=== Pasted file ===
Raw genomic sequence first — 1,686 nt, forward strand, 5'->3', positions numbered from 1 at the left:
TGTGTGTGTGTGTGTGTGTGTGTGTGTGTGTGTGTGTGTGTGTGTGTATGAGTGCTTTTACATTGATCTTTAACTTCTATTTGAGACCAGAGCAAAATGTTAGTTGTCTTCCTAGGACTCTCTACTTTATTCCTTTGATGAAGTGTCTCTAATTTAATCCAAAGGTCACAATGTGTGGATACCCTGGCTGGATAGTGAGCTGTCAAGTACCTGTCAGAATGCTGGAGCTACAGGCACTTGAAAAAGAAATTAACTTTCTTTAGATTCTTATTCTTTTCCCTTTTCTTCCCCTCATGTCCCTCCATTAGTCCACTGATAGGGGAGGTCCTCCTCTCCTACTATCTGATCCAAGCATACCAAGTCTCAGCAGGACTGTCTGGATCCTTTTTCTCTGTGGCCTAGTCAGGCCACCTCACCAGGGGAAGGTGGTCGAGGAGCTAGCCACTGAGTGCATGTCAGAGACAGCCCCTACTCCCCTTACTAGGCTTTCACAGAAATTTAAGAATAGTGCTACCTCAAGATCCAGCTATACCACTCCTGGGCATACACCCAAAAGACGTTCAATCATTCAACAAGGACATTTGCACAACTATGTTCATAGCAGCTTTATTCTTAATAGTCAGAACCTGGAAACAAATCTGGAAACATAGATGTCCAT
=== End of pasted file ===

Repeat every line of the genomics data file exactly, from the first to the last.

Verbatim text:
Raw genomic sequence first — 1,686 nt, forward strand, 5'->3', positions numbered from 1 at the left:
TGTGTGTGTGTGTGTGTGTGTGTGTGTGTGTGTGTGTGTGTGTGTGTATGAGTGCTTTTACATTGATCTTTAACTTCTATTTGAGACCAGAGCAAAATGTTAGTTGTCTTCCTAGGACTCTCTACTTTATTCCTTTGATGAAGTGTCTCTAATTTAATCCAAAGGTCACAATGTGTGGATACCCTGGCTGGATAGTGAGCTGTCAAGTACCTGTCAGAATGCTGGAGCTACAGGCACTTGAAAAAGAAATTAACTTTCTTTAGATTCTTATTCTTTTCCCTTTTCTTCCCCTCATGTCCCTCCATTAGTCCACTGATAGGGGAGGTCCTCCTCTCCTACTATCTGATCCAAGCATACCAAGTCTCAGCAGGACTGTCTGGATCCTTTTTCTCTGTGGCCTAGTCAGGCCACCTCACCAGGGGAAGGTGGTCGAGGAGCTAGCCACTGAGTGCATGTCAGAGACAGCCCCTACTCCCCTTACTAGGCTTTCACAGAAATTTAAGAATAGTGCTACCTCAAGATCCAGCTATACCACTCCTGGGCATACACCCAAAAGACGTTCAATCATTCAACAAGGACATTTGCACAACTATGTTCATAGCAGCTTTATTCTTAATAGTCAGAACCTGGAAACAAATCTGGAAACATAGATGTCCAT